The kesterite semiconductor Cu2ZnSnS(e)4 is seen as a suitable absorber layer to replace Cu(In,Ga)Se2 in thin film solar cells, if thin film photovoltaics are to be deployed on the terawatt scale. Currently the best devices, and hence the best kesterite absorber layers are grown away from stoichiometry and are zinc rich and copper poor, presumably leading to the formation of ZnS(e). However, it has been shown that secondary phases present in an absorber layer reduce device performance. If growth in Zn rich conditions seems to be mandatory, then any secondary phases formed should be grown on the surface of the absorber layer so that they may be easily removed by etching. Therefore, it is important to know how and why secondary phases form, and if possible, how to segregate them to the surface of the absorber layer.
Here we show that ZnSe is formed at the initial stages of absorber formation from annealing metal stacks in selenium vapor. Further we demonstrate that the way the precursor metals are distributed on the substrate leads to different absorber layer performances in full devices. The importance of selenium vapor pressure is highlighted in respect to the order of selenisation of the metals, Zn before Cu. Additionally, the importance of selenium and tin selenide vapor pressure during annealing is reviewed with regard to avoiding a decomposition of the Cu2ZnSnSe4 to ZnSe and Cu2Se phases. Regardless of the atmosphere above the absorber, the reaction of the absorber with molybdenum appears unavoidable without the use of a passivation strategy. Counter-intuitively, it is demonstrated that for our absorber layers grown under Zn-rich conditions, removal of the ZnSe is harmful for device performance.
Historically, republicans were of different minds about markets: some, such as Rousseau, reviled them, while others, like Adam Smith, praised them. The recent republican resurgence has revived this issue. Classical liberals such as Gerald Gaus contend that neorepublicanism is inherently hostile to markets, while neorepublicans like Richard Dagger and Philip Pettit reject this characterization—though with less enthusiasm than one might expect. I argue here that the right republican attitude toward competitive markets is celebratory rather than acquiescent and that republicanism demands such markets for the same reason it requires the rule of law: because both are essential institutions for protecting individuals from arbitrary interference. I reveal how competition restrains—and in the limit, even eradicates—market power and thereby helps us realize “market freedom,” i.e., freedom as nondomination in the context of economic exchange. Finally, I show that such freedom necessitates “Anglo-Nordic” economic policies.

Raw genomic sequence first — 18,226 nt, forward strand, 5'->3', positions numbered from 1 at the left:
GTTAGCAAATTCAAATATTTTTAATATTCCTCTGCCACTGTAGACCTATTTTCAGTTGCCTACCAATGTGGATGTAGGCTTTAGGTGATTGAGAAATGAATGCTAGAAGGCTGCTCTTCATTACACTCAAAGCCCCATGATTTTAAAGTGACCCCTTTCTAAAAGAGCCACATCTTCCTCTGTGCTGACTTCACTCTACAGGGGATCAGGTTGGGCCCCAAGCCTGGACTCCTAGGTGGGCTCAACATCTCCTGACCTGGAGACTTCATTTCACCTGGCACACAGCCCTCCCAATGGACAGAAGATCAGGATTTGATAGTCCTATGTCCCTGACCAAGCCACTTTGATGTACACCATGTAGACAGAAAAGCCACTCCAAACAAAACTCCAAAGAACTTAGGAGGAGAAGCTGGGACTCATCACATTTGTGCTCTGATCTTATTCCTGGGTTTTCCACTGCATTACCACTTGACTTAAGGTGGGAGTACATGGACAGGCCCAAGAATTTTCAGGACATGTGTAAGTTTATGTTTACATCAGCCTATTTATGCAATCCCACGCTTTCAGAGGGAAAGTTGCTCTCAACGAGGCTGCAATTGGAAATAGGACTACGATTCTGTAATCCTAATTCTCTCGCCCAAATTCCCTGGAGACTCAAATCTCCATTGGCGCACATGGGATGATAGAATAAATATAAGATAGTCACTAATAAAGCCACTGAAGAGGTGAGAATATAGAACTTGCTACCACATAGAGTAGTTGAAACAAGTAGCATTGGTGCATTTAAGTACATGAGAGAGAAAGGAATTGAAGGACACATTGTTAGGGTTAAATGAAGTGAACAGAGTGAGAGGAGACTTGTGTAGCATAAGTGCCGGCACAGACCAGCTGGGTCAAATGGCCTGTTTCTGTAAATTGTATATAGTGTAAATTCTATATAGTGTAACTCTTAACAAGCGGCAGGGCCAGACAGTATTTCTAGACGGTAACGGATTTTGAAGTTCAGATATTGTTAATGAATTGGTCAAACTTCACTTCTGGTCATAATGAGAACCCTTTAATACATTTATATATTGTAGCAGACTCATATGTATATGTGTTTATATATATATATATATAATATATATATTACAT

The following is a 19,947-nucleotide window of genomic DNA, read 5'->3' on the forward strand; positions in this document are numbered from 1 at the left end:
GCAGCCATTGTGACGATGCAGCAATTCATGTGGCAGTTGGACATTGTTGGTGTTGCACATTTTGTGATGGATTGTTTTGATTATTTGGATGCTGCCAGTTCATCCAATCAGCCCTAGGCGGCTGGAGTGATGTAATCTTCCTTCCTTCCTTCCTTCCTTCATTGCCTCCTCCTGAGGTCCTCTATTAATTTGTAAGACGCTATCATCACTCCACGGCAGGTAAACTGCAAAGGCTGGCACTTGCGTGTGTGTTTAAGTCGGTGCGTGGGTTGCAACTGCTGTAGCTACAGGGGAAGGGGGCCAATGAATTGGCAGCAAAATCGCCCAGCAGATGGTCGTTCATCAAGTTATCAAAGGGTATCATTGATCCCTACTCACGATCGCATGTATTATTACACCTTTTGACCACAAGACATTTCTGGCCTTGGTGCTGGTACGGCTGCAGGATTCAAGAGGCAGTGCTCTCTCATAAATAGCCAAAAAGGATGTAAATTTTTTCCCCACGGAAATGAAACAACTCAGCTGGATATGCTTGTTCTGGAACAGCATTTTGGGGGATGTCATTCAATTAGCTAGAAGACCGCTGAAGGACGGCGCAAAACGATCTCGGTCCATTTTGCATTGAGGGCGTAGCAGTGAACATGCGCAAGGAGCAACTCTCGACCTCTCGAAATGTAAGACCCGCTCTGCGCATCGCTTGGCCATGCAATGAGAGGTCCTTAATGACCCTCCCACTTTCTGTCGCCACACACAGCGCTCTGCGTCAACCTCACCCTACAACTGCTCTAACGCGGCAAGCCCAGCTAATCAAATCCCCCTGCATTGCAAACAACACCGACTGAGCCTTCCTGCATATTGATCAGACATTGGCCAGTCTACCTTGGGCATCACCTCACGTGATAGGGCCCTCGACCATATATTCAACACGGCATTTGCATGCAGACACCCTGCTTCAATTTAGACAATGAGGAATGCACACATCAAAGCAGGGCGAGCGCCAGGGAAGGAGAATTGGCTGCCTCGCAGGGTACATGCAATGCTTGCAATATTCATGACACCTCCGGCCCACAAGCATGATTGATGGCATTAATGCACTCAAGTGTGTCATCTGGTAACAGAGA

The laser-assisted chemical vapor deposition (LCVD) technique has proved to be an effective means of depositing cadmium sulfide layers in a well-controlled manner over select small areas. Observations of favorable conditions for deposition and typical pitfalls in the process are discussed. Analysis of the LCVD CdS layers is presented in conjunction with comparisons to conventionally grown CdS layers. The stoichiometry, thickness, and grain structure of the LCVD CdS layers have been suitably optimized for use in solar-cell applications.
Significant research effort is regularly applied to the goal of reducing the size of radio-frequency antennas while maintaining the entire set of positive attributes of proven but relatively large antennas. Such parameters as frequency response (multiple or single), bandwidth, and complexity of the antenna-driver balun structures require iterative optimization. The direct-write processes now available have enabled the insertion of reactive-loading elements as integral parts of the antenna structure, especially into new conformal designs. These reactive-loading elements were used in conjunction with modern design techniques to achieve antenna devices that were reduced in size to as much as half that of traditional counterparts. The performances of the miniaturized antennas constructed by direct-write methods were evaluated and compared to those of traditional antenna structures.